If the tuna don’t bite wide open all summer long and within 10 miles of Point Loma, it’s because the damned seiners caught them all — and something needs to be done! If massive schools of sand bass don’t materialize like clockwork on the flats each summer, it’s because the sport boats have decimated the population — and something needs to be done! Basically, any time the fish aren’t biting fishermen tend to blame someone else, and something needs to be done!
This constant rush to declare a fishing emergency and then demand that something be done about it is an undesirable byproduct of the information age. The Internet allows fishermen to accumulate massive amounts of unfiltered data about what is or isn’t biting at any given time. This information overload often leads to stress and worry about the state of our fish stocks when the fishing slows. The stress manifests itself in strong opinions often based on unsupported, anecdotal evidence. These opinions can lead to knee-jerk reactions which can cause long-term consequences such as closures and changes to regulations.
Take the sand bass spawn in Huntington Beach for example. Admittedly, it’s been pretty lousy fishing the last few summers. But has the sand bass fishery completely collapsed like people say it has? Or is the slow fishing in the area due to other factors like water temps and bait availability? No one really knows. But considering that the sand bass have had huge spawns in Mexican waters and there seems to be no drop off in the amount of fish caught locally during the non-spawning months, I’d say that it’s more likely due to conditions than to overfishing.
In response to the public outcry to help conserve saltwater bass populations, the California Department of Fish and Game will be meeting to determine new regulations to stem the “complete collapse” of our bass fishery.
There are three options on the table and the commission will be allowed to combine any or all of them to craft the new regulations. The first option is to increase the minimum size to 13, 14 or 15 inches, which will give bass more years to spawn before they are big enough to be kept by anglers. The second option is to lower the limit from 10 bass per angler to somewhere between zero and 10 bass per angler. The final option is to close the sand bass fishery for one week to three months during the spawning season.
When looked at individually, all three options seem fairly benign, but if you look at a worst-case scenario ruling, it would be devastating to sport fishing in Southern California. Imagine what a two-fish limit of sand bass with a minimum size of 15 inches and a closure from June 1 to August 31 would do the local sport boat fleet. Most of the boats would be out of business within a year. Let’s hope the DFG does not make such changes.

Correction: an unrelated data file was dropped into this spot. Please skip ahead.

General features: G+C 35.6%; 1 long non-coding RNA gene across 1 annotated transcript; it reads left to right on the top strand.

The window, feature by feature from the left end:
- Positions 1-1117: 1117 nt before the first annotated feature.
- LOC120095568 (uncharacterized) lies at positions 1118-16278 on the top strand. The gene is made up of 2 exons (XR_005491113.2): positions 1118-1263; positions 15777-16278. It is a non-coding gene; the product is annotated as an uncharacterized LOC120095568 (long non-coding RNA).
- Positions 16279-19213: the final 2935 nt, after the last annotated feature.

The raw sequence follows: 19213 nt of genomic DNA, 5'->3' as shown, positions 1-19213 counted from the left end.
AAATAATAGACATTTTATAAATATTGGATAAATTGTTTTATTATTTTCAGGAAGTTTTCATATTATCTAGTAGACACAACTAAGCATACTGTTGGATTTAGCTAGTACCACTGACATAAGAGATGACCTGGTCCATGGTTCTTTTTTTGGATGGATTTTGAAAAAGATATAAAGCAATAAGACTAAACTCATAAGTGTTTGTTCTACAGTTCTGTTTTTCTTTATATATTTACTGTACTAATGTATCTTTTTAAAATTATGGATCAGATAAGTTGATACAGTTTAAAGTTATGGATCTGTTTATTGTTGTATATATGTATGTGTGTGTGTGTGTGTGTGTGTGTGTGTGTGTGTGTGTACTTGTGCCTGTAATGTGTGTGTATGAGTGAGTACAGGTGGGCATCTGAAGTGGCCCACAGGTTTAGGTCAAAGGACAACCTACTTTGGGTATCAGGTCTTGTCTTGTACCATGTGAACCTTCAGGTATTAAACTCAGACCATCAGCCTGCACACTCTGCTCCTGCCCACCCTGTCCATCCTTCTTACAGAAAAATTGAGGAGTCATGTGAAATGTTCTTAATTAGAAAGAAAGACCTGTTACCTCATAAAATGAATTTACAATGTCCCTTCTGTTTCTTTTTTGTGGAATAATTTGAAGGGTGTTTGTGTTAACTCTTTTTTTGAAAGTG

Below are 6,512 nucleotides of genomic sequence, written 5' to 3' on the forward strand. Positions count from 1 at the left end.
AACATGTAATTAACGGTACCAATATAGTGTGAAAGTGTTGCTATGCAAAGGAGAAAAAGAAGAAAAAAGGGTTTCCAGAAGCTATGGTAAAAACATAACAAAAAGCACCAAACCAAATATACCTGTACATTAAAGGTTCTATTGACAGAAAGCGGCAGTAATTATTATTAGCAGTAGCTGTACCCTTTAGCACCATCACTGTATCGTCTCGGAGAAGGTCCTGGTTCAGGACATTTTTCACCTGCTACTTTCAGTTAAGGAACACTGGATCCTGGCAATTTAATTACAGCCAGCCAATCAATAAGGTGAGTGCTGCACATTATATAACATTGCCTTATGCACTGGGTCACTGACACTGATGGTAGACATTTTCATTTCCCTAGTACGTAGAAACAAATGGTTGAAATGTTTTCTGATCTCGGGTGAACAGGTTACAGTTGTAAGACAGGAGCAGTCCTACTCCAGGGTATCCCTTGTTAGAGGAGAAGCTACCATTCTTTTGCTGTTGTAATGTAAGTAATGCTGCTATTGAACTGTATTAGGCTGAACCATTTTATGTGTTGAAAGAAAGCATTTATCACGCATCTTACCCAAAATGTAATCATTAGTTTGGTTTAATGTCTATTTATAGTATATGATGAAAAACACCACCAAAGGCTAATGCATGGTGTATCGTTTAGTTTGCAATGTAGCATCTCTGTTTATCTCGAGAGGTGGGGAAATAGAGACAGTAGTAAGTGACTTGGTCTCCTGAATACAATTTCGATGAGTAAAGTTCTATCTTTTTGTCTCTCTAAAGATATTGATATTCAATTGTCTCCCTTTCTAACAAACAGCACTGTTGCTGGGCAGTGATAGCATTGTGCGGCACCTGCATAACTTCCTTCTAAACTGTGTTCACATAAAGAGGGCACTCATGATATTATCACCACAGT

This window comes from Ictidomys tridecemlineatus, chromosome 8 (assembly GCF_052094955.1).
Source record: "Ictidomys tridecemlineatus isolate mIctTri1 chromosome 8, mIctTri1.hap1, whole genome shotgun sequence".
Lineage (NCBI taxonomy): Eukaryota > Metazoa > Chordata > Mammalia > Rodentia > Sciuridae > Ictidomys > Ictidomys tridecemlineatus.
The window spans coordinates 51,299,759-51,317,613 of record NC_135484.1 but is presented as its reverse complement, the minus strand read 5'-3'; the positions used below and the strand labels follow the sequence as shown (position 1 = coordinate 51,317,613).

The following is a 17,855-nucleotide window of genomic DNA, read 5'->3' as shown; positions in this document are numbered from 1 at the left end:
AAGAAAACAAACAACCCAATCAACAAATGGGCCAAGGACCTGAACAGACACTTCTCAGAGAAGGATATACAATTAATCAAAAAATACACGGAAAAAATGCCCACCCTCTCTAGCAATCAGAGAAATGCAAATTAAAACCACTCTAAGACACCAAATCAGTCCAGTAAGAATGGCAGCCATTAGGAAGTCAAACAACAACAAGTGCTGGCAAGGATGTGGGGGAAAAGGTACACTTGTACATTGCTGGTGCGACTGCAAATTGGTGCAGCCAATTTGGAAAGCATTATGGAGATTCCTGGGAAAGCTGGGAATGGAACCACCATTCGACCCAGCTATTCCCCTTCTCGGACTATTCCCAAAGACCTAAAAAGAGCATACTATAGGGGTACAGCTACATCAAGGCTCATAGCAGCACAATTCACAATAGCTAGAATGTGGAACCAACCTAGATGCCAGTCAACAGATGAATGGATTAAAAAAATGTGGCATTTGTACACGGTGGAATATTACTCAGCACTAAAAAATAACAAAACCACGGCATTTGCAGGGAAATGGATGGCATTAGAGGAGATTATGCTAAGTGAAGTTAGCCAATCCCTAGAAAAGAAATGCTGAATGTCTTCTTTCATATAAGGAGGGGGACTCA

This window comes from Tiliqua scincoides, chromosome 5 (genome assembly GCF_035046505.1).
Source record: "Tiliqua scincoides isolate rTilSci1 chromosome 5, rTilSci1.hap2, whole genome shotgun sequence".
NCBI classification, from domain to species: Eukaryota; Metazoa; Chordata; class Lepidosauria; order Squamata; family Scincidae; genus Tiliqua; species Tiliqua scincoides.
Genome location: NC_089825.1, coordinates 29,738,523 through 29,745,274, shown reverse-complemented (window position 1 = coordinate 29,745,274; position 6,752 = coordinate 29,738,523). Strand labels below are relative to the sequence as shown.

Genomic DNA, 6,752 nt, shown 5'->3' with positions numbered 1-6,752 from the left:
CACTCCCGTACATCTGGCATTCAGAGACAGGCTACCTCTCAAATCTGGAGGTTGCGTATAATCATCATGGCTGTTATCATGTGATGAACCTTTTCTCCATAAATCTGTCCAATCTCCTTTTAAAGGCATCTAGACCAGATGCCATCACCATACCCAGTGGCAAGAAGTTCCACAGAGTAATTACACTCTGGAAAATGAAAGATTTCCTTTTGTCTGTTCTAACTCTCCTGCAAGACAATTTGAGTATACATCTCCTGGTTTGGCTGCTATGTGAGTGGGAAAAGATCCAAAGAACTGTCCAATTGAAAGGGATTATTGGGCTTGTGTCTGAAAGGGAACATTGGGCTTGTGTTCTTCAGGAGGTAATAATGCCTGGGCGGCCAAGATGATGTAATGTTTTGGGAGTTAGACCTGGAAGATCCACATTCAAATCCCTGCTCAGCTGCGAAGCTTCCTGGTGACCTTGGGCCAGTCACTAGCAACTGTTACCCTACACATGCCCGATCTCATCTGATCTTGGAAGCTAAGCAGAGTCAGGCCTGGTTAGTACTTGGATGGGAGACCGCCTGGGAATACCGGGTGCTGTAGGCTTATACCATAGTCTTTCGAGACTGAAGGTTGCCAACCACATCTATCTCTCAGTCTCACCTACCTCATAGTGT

The DFG has given fishermen the opportunity to submit our opinions for review prior to making a ruling. The public is welcome to come and speak at two meetings, the first is on August 8th in Ventura and the second is on November 7th in Los Angeles. You can also email your opinions well in advance of the meetings so they’ll have time to actually consider them. The email address to submit comments is [email protected]
Now the big question — what comments should you submit? Well, that’s up to you but here is a copy of the email that I’m going to send in. Feel free to copy and paste it if you agree with what I’m saying.
Dear Sonke Mastrup (Executive Director of the Fish and Game Commission),
I am writing you today to express my views on the proposed regulatory changes regarding kelp bass, sand bass and spotted bay bass. While I applaud the commission’s decision to take action to protect our saltwater bass populations, I caution you to carefully consider the potential impact the new regulations will have on Southern California’s sport fishing fleet. I support an increase in size limit to 14 inches for all three species and a five-fish bag limit for each species with a total limit of 10 fish. However, I strongly advise against instituting a spawning season closure for sand bass, there is simply not enough data to support the argument that the fish are receiving too much pressure during that time and closing sand bass during the summer months would put undue strain on other fisheries, such as calico bass, sculpin and rockfish while completely hamstringing the half- and three-quarter-day sport boats that depend on the business that the sand bass fishery brings.
Enter name here… Make sure to include your address.
It’s that simple. Just copy it, paste it, make whatever changes you see fit and send it. As I said earlier, I don’t believe that any of our bass species are in trouble but I do think that increasing the size limit is a good thing as it will give fish a couple of more years to spawn and increase the population, which will make for better fishing in the future.
Regarding the change to limits, I’ve always thought that keeping 10 bass was excessive, well except when I used to earn my side money filleting them as a deckhand, but that’s besides the case. A 14-inch bass probably weighs close to 2 pounds and the opportunity to keep five that size or bigger should be enough to keep people going out on sport boats.
Whatever your opinion about size and catch limits, it is imperative to fight the seasonal closure of any species and do not ask them to make any species solely catch and release (even spotted bay bass). Once these fisheries are closed, they are going to stay closed. It’s important to fight against any more closures. Even if you don’t agree with a single thing I’ve said, please take the time and send an email or show up to a meeting to express your opinion on the proposed changes. As anglers we have sat back and watched from the sidelines for too long. Now is the time to use the powers granted to us by standing up and making our voices heard.
California Saltwater Bass Regulation Changes